As with many countries, both democratic and otherwise, loyalty along ethnic lines matters a great deal in Afghanistan. Pashtuns make up more than half of the population in this multi-ethnic country, with Tajiks the second-largest group, and a number of minor Turkic and other ethnic groups.

Part Tajik and part Pashtun, Abdullah is considered a relative outsider given his background. He is generally associated with his Tajik side, giving him a possible advantage in reaching out to non-Pashtun voters, but which may work against him in a runoff if the other candidates back his Pashtun challenger.

He is seen as a relatively liberal candidate and advocate of women's engagement in public life, telling Britain's Independent newspaper, "If you want to see this country or any other country even being able to deal with the challenges and develop, it cannot happen without the role of half the population."

He has signaled his intention to sign the Status of Forces Agreement with President Barack Obama in an effort to offer his constituents some security following NATO''s planned withdrawal at the end of 2014.

Ashraf Ghani Ahmadzai

Presidential candidate Ashraf Ghani, address supporters in Mazar-i-Sharif.

A former academic who previously taught at Berkeley and Johns Hopkins University in the United States, Arshaf Ghani emerged as the dark horse candidate.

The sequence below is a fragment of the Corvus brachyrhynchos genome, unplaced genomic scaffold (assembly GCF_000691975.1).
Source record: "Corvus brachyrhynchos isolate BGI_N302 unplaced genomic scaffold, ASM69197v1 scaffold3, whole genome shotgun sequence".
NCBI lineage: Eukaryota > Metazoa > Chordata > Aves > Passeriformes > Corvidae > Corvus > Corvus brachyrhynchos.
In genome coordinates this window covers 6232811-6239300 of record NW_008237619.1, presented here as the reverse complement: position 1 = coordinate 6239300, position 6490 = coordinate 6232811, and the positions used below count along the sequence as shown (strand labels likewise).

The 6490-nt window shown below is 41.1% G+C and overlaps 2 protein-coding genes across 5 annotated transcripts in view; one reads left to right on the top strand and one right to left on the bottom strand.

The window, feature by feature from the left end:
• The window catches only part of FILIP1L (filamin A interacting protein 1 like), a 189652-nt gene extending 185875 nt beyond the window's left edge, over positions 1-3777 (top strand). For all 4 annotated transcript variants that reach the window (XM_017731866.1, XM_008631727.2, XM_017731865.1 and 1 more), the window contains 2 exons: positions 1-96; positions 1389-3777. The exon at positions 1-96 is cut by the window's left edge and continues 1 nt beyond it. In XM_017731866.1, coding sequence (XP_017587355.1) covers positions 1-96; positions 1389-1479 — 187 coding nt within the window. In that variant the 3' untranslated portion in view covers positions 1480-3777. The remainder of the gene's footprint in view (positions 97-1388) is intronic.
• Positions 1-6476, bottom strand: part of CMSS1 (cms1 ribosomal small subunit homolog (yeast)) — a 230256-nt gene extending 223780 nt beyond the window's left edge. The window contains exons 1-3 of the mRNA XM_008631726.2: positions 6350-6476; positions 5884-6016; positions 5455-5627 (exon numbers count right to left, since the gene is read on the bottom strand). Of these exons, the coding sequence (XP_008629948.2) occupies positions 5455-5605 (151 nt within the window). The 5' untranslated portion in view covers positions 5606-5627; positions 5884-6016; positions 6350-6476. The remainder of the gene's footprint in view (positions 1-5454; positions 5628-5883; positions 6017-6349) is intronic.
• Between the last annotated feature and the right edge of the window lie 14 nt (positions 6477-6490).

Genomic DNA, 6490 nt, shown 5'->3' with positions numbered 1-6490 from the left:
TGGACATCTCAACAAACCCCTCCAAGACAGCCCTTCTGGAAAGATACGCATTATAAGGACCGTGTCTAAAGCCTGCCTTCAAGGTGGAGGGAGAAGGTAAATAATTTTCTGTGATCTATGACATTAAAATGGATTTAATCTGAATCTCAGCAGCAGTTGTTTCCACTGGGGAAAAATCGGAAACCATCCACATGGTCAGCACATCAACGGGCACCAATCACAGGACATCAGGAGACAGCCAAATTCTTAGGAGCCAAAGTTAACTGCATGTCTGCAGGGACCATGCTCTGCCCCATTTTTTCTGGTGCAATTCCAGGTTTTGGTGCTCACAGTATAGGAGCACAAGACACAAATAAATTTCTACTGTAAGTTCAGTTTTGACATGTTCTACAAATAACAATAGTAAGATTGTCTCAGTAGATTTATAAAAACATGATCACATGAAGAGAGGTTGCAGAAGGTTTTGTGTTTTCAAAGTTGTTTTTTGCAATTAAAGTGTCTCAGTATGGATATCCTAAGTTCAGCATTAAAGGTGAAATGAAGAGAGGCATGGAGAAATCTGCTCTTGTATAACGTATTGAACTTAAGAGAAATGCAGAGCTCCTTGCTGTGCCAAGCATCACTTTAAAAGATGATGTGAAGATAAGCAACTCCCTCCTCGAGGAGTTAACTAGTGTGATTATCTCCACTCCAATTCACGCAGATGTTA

A former U.S. citizen who gave up his passport to run for the Afghan presidency in 2009, he's known as having an impatient, fiery temper but also of being incredibly detail-oriented.

Another ex-Karzai man, Ghani served as both an adviser to the current president and also as finance minister in his cabinet.

He was working at the World Bank in Washington, D.C. during the September 11 attacks, and used the tragedy as a springboard for his re-engagement in Afghan politics, returning to his home country just months after the event.

Amanpour interviews Ghani

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    Amanpour interviews Ghani

Amanpour interviews Ghani 06:19

Considered a moderate, he says he has seen positive signs while campaigning around the country.

"(At) rally after rally people are responding to a message of moderation, to message of reform, to message of transformation, to peace, stability and cooperation," he told CNN's Anna Coren.

WATCH: CNN's Christiane Amanpour interviews Ashraf Ghani

His experience in the development agency was invaluable during his time in Karzai's government, reconstructing the country, and he hopes voters will be convinced that it will stand him in equally good stead for the top job.

A shrewd operator, Ghani, who is Pashtun, has enlisted the support of ex-warlord General Abdul Rashid Dostum, a native Uzbek, as his running mate.

Afghanistan's next hope for peace?

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Afghan troops prepare for U.S. pullout

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    Afghan troops prepare for U.S. pullout

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However, his many years in the United States -- especially while his countrymen were suffering, first under the yoke of Soviet imperialism and later the strictures of the Taliban -- may impede him as he is seen as an outsider with strong ties to the United States, which is seen by many as merely the latest foreign invaders of Afghan soil.